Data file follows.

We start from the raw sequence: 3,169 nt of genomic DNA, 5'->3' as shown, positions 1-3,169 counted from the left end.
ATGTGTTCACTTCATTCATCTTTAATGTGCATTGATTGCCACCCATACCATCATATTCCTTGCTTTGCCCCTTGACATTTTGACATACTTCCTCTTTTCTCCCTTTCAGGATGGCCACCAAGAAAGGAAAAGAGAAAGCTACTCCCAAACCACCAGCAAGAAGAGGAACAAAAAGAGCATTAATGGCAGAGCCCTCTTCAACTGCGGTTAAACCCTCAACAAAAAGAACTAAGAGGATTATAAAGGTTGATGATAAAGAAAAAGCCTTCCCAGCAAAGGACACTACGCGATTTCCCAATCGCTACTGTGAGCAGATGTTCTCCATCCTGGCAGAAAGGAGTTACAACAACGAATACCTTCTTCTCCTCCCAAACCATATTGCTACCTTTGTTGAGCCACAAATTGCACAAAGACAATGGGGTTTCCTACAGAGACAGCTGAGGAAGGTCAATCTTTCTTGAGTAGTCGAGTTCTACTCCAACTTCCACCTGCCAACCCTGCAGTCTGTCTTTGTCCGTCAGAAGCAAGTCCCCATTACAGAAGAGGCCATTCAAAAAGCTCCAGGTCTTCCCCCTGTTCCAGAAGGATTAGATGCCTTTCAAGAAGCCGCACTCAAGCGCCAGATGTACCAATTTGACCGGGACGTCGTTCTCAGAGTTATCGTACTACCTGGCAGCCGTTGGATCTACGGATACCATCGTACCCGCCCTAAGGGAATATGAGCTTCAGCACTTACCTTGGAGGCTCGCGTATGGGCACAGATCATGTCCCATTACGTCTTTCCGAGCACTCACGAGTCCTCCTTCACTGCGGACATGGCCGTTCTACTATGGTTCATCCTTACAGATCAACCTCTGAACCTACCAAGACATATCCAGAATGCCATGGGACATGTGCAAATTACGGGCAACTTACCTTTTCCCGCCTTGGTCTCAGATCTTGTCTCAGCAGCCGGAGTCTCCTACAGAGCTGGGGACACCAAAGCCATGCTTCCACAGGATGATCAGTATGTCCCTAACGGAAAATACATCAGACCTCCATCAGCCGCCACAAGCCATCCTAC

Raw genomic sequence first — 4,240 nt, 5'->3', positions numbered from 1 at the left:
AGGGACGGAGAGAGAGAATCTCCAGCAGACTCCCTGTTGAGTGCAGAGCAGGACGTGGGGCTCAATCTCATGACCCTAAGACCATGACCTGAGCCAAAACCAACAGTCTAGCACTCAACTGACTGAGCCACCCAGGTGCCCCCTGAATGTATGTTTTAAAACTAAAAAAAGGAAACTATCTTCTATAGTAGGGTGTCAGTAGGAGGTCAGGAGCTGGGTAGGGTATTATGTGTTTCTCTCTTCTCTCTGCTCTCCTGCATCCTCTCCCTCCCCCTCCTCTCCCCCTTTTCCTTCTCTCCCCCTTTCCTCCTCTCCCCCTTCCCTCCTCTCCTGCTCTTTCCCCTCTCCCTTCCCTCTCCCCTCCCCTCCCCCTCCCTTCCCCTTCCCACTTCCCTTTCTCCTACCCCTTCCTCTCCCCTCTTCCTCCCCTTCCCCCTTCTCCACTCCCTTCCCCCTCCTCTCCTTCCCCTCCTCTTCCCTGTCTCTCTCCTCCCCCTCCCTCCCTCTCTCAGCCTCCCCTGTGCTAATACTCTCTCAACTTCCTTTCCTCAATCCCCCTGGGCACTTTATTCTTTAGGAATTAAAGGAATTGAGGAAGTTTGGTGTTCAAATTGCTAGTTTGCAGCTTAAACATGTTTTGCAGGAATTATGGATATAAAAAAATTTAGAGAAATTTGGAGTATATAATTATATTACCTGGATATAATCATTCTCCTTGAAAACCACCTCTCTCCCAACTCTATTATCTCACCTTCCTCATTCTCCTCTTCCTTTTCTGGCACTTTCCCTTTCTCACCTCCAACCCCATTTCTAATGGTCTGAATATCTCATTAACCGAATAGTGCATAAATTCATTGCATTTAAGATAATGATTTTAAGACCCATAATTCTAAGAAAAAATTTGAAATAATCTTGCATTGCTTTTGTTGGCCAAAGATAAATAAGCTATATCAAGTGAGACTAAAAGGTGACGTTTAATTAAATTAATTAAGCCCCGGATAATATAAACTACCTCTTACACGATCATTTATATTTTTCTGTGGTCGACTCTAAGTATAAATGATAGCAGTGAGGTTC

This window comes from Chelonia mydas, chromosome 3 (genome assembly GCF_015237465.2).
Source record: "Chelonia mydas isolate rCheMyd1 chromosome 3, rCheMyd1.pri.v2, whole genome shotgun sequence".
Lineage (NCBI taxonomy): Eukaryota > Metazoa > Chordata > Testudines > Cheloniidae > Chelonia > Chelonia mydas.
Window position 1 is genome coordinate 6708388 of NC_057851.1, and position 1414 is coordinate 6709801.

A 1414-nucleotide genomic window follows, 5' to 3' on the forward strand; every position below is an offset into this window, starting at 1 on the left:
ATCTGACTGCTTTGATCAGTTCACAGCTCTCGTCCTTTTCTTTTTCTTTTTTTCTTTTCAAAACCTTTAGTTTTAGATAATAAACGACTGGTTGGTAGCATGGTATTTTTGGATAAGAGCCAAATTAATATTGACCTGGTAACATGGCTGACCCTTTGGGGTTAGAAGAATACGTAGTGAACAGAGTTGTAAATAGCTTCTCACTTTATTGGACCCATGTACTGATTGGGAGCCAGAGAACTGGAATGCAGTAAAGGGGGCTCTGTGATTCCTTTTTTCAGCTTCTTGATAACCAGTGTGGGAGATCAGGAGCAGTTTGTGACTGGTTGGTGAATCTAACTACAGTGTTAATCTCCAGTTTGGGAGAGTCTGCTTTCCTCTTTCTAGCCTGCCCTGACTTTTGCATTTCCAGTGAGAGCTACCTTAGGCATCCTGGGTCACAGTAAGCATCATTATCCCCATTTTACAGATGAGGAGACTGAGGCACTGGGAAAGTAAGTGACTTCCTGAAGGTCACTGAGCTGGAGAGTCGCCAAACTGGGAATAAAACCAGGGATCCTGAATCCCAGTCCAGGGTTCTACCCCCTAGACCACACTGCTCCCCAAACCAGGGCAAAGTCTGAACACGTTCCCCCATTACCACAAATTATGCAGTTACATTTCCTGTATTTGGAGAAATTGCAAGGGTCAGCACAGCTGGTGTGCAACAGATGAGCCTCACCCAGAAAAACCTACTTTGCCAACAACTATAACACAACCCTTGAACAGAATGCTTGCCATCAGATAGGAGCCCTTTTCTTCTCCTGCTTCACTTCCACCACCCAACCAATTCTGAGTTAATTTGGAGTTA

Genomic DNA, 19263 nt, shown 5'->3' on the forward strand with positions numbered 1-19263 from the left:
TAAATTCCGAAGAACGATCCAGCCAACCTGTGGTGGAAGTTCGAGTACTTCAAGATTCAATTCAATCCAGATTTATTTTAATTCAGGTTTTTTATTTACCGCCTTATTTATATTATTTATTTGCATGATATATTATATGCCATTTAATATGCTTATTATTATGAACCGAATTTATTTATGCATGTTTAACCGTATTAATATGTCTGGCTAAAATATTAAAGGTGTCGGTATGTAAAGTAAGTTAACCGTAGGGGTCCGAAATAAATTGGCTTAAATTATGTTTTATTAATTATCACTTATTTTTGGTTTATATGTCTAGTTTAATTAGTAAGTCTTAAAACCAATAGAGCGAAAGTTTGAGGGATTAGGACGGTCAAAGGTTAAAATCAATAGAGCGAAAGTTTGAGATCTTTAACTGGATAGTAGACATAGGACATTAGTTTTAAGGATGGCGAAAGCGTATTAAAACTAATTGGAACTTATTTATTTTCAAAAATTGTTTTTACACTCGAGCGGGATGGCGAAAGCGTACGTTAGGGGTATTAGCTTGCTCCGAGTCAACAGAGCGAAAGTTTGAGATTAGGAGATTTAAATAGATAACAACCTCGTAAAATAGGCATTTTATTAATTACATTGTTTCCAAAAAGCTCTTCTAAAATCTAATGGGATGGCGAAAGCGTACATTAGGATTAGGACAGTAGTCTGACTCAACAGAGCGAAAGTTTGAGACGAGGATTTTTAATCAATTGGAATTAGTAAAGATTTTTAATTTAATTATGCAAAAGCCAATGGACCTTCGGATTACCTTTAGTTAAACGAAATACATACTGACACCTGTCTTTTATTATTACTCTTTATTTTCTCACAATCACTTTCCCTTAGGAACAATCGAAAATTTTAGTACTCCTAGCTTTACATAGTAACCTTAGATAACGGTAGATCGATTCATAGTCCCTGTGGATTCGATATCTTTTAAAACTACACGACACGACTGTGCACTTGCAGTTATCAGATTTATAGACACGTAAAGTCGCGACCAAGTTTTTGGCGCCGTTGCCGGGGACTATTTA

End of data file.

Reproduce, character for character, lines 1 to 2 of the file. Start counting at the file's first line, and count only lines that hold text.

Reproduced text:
We start from the raw sequence: 3,169 nt of genomic DNA, 5'->3' as shown, positions 1-3,169 counted from the left end.
ATGTGTTCACTTCATTCATCTTTAATGTGCATTGATTGCCACCCATACCATCATATTCCTTGCTTTGCCCCTTGACATTTTGACATACTTCCTCTTTTCTCCCTTTCAGGATGGCCACCAAGAAAGGAAAAGAGAAAGCTACTCCCAAACCACCAGCAAGAAGAGGAACAAAAAGAGCATTAATGGCAGAGCCCTCTTCAACTGCGGTTAAACCCTCAACAAAAAGAACTAAGAGGATTATAAAGGTTGATGATAAAGAAAAAGCCTTCCCAGCAAAGGACACTACGCGATTTCCCAATCGCTACTGTGAGCAGATGTTCTCCATCCTGGCAGAAAGGAGTTACAACAACGAATACCTTCTTCTCCTCCCAAACCATATTGCTACCTTTGTTGAGCCACAAATTGCACAAAGACAATGGGGTTTCCTACAGAGACAGCTGAGGAAGGTCAATCTTTCTTGAGTAGTCGAGTTCTACTCCAACTTCCACCTGCCAACCCTGCAGTCTGTCTTTGTCCGTCAGAAGCAAGTCCCCATTACAGAAGAGGCCATTCAAAAAGCTCCAGGTCTTCCCCCTGTTCCAGAAGGATTAGATGCCTTTCAAGAAGCCGCACTCAAGCGCCAGATGTACCAATTTGACCGGGACGTCGTTCTCAGAGTTATCGTACTACCTGGCAGCCGTTGGATCTACGGATACCATCGTACCCGCCCTAAGGGAATATGAGCTTCAGCACTTACCTTGGAGGCTCGCGTATGGGCACAGATCATGTCCCATTACGTCTTTCCGAGCACTCACGAGTCCTCCTTCACTGCGGACATGGCCGTTCTACTATGGTTCATCCTTACAGATCAACCTCTGAACCTACCAAGACATATCCAGAATGCCATGGGACATGTGCAAATTACGGGCAACTTACCTTTTCCCGCCTTGGTCTCAGATCTTGTCTCAGCAGCCGGAGTCTCCTACAGAGCTGGGGACACCAAAGCCATGCTTCCACAGGATGATCAGTATGTCCCTAACGGAAAATACATCAGACCTCCATCAGCCGCCACAAGCCATCCTAC